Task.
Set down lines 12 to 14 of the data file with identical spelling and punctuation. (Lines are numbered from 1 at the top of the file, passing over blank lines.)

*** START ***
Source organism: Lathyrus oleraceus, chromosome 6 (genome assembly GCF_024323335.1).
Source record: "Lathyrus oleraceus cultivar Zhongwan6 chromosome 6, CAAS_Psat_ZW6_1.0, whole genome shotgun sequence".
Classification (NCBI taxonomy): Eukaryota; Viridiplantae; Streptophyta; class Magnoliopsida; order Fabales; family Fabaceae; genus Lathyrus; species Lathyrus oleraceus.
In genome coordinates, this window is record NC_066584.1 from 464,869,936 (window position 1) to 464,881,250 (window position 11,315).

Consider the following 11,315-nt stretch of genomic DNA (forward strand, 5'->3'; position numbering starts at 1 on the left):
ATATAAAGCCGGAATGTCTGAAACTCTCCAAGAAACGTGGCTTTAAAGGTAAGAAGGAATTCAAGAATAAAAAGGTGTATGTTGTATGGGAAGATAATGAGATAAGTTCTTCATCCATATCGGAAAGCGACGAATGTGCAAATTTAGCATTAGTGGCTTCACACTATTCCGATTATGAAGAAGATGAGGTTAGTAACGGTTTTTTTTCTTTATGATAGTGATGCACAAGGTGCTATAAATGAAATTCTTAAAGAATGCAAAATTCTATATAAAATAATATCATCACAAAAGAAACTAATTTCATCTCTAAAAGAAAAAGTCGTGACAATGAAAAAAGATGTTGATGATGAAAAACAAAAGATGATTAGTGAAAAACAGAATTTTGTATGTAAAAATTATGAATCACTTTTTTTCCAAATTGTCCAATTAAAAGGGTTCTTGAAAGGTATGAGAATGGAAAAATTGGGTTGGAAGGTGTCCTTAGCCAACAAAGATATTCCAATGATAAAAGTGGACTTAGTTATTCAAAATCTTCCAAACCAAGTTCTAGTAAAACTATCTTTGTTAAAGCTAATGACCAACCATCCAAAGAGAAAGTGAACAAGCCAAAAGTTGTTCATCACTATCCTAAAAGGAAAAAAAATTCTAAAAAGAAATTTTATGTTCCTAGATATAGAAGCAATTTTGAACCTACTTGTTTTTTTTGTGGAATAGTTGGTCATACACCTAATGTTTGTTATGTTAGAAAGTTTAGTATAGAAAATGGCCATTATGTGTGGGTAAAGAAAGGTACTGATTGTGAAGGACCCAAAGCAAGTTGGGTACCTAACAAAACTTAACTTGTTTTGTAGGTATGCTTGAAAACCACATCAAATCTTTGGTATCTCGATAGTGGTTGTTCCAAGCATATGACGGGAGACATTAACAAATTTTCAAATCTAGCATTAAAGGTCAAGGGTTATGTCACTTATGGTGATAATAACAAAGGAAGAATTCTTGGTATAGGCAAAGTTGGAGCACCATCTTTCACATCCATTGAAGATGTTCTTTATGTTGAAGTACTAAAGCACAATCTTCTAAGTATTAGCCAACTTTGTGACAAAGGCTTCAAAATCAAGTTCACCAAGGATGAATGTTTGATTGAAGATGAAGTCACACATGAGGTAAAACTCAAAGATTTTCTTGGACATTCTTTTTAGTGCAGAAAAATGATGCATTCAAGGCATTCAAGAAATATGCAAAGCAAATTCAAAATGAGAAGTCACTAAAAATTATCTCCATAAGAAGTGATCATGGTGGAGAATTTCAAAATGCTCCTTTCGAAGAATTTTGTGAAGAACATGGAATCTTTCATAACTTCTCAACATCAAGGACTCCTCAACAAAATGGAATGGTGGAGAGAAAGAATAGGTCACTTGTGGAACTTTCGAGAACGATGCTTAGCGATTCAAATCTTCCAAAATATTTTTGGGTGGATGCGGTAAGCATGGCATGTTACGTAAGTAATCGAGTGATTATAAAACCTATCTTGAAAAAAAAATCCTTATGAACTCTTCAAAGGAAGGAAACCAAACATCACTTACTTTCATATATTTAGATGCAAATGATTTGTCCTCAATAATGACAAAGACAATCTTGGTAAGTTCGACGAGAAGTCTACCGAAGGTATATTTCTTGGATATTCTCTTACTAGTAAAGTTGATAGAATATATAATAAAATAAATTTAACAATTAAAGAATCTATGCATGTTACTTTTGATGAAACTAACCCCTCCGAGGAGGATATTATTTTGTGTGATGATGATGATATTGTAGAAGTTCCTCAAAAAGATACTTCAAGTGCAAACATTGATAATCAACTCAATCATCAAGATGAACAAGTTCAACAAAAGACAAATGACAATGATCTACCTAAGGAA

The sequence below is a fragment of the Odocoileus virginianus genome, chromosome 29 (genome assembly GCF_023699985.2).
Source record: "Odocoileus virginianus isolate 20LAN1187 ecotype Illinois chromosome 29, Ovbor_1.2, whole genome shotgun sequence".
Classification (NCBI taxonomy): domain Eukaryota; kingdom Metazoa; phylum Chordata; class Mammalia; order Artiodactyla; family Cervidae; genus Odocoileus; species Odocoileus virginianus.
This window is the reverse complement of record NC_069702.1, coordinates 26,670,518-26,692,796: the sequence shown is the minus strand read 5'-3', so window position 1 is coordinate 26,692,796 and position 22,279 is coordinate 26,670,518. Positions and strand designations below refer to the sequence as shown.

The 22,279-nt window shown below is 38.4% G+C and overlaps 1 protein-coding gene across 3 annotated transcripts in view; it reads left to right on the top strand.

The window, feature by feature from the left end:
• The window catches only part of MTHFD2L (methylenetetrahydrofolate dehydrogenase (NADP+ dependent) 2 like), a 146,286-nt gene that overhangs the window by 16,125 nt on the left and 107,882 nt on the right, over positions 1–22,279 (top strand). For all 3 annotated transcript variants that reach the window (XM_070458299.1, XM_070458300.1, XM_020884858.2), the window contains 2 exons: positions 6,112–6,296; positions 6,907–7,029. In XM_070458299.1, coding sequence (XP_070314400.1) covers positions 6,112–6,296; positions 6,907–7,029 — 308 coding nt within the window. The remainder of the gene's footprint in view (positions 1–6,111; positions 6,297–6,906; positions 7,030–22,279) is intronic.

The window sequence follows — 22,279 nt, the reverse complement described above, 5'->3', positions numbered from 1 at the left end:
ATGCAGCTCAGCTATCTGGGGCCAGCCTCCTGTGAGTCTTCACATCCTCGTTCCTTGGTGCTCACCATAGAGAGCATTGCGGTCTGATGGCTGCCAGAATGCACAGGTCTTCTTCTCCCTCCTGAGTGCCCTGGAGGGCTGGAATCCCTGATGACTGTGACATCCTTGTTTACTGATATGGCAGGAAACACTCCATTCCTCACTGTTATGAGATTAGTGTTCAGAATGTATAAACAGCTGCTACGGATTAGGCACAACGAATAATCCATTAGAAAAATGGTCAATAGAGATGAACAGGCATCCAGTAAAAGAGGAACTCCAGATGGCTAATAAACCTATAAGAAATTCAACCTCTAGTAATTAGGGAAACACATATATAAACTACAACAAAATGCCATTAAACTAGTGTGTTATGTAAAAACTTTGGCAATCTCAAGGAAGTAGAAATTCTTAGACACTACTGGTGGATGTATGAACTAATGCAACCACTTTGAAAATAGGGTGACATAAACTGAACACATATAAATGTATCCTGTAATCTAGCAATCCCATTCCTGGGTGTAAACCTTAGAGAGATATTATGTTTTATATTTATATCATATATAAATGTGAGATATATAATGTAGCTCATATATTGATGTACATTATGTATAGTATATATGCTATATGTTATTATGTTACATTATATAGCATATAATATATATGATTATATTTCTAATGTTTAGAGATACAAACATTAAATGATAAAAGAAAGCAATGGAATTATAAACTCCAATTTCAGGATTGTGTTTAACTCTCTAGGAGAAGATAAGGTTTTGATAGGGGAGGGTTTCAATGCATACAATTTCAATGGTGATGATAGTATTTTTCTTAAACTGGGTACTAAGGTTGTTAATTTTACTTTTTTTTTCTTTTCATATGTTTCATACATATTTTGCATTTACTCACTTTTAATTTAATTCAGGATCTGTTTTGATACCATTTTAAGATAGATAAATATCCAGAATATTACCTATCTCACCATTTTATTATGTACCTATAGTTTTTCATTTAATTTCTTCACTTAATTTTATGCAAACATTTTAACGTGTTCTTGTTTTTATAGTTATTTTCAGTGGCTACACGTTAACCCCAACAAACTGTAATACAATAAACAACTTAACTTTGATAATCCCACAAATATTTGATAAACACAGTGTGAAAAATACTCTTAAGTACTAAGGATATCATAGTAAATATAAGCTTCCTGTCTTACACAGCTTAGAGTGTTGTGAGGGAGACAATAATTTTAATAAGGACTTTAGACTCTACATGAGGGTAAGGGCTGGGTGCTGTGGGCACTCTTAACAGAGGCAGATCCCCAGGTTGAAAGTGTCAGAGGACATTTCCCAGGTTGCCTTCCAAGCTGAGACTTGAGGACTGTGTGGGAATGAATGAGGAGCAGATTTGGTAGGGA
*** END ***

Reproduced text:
The window, feature by feature from the left end:
• The window catches only part of MTHFD2L (methylenetetrahydrofolate dehydrogenase (NADP+ dependent) 2 like), a 146,286-nt gene that overhangs the window by 16,125 nt on the left and 107,882 nt on the right, over positions 1–22,279 (top strand). For all 3 annotated transcript variants that reach the window (XM_070458299.1, XM_070458300.1, XM_020884858.2), the window contains 2 exons: positions 6,112–6,296; positions 6,907–7,029. In XM_070458299.1, coding sequence (XP_070314400.1) covers positions 6,112–6,296; positions 6,907–7,029 — 308 coding nt within the window. The remainder of the gene's footprint in view (positions 1–6,111; positions 6,297–6,906; positions 7,030–22,279) is intronic.

The window sequence follows — 22,279 nt, the reverse complement described above, 5'->3', positions numbered from 1 at the left end: